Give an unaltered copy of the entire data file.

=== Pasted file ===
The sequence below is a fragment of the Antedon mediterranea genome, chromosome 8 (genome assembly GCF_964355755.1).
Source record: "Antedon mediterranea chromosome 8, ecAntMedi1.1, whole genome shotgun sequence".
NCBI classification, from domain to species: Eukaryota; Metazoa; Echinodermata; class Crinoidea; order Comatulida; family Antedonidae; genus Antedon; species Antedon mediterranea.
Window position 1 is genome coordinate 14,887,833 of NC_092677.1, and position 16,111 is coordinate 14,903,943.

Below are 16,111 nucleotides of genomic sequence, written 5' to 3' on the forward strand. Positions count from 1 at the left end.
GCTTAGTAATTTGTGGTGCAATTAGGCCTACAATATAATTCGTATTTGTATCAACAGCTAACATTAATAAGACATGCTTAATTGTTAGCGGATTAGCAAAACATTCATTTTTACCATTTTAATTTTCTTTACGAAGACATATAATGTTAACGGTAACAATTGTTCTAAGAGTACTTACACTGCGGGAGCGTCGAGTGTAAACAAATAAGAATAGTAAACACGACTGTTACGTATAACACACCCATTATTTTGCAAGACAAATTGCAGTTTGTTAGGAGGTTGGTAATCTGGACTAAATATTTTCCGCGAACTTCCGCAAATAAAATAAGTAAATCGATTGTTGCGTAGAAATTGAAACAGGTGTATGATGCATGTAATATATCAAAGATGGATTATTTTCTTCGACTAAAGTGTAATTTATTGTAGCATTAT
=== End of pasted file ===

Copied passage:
The sequence below is a fragment of the Antedon mediterranea genome, chromosome 8 (genome assembly GCF_964355755.1).
Source record: "Antedon mediterranea chromosome 8, ecAntMedi1.1, whole genome shotgun sequence".
NCBI classification, from domain to species: Eukaryota; Metazoa; Echinodermata; class Crinoidea; order Comatulida; family Antedonidae; genus Antedon; species Antedon mediterranea.
Window position 1 is genome coordinate 14,887,833 of NC_092677.1, and position 16,111 is coordinate 14,903,943.

Below are 16,111 nucleotides of genomic sequence, written 5' to 3' on the forward strand. Positions count from 1 at the left end.
GCTTAGTAATTTGTGGTGCAATTAGGCCTACAATATAATTCGTATTTGTATCAACAGCTAACATTAATAAGACATGCTTAATTGTTAGCGGATTAGCAAAACATTCATTTTTACCATTTTAATTTTCTTTACGAAGACATATAATGTTAACGGTAACAATTGTTCTAAGAGTACTTACACTGCGGGAGCGTCGAGTGTAAACAAATAAGAATAGTAAACACGACTGTTACGTATAACACACCCATTATTTTGCAAGACAAATTGCAGTTTGTTAGGAGGTTGGTAATCTGGACTAAATATTTTCCGCGAACTTCCGCAAATAAAATAAGTAAATCGATTGTTGCGTAGAAATTGAAACAGGTGTATGATGCATGTAATATATCAAAGATGGATTATTTTCTTCGACTAAAGTGTAATTTATTGTAGCATTAT